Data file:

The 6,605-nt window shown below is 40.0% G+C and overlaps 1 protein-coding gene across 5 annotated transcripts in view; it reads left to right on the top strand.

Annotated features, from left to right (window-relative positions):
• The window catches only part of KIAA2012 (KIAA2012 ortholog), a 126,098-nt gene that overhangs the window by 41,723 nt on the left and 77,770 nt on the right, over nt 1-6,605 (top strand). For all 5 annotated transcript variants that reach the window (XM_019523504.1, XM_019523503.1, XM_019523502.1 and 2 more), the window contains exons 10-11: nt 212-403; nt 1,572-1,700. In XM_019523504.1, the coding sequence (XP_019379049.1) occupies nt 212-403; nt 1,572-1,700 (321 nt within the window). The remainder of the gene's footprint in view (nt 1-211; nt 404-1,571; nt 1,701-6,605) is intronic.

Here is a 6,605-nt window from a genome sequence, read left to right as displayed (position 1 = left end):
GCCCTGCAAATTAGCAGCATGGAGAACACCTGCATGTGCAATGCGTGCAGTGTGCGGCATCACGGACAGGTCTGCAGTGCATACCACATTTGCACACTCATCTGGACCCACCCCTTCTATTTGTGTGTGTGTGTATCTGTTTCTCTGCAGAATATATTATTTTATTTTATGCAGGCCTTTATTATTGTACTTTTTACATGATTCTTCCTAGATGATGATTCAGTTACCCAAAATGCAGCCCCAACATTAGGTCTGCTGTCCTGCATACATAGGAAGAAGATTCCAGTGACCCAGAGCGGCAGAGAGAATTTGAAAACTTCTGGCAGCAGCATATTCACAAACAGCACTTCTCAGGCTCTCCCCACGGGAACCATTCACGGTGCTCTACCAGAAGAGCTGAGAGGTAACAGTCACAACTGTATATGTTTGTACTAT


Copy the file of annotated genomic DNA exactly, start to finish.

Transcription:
The 6,605-nt window shown below is 40.0% G+C and overlaps 1 protein-coding gene across 5 annotated transcripts in view; it reads left to right on the top strand.

Annotated features, from left to right (window-relative positions):
• The window catches only part of KIAA2012 (KIAA2012 ortholog), a 126,098-nt gene that overhangs the window by 41,723 nt on the left and 77,770 nt on the right, over nt 1-6,605 (top strand). For all 5 annotated transcript variants that reach the window (XM_019523504.1, XM_019523503.1, XM_019523502.1 and 2 more), the window contains exons 10-11: nt 212-403; nt 1,572-1,700. In XM_019523504.1, the coding sequence (XP_019379049.1) occupies nt 212-403; nt 1,572-1,700 (321 nt within the window). The remainder of the gene's footprint in view (nt 1-211; nt 404-1,571; nt 1,701-6,605) is intronic.

Here is a 6,605-nt window from a genome sequence, read left to right as displayed (position 1 = left end):
GCCCTGCAAATTAGCAGCATGGAGAACACCTGCATGTGCAATGCGTGCAGTGTGCGGCATCACGGACAGGTCTGCAGTGCATACCACATTTGCACACTCATCTGGACCCACCCCTTCTATTTGTGTGTGTGTGTATCTGTTTCTCTGCAGAATATATTATTTTATTTTATGCAGGCCTTTATTATTGTACTTTTTACATGATTCTTCCTAGATGATGATTCAGTTACCCAAAATGCAGCCCCAACATTAGGTCTGCTGTCCTGCATACATAGGAAGAAGATTCCAGTGACCCAGAGCGGCAGAGAGAATTTGAAAACTTCTGGCAGCAGCATATTCACAAACAGCACTTCTCAGGCTCTCCCCACGGGAACCATTCACGGTGCTCTACCAGAAGAGCTGAGAGGTAACAGTCACAACTGTATATGTTTGTACTAT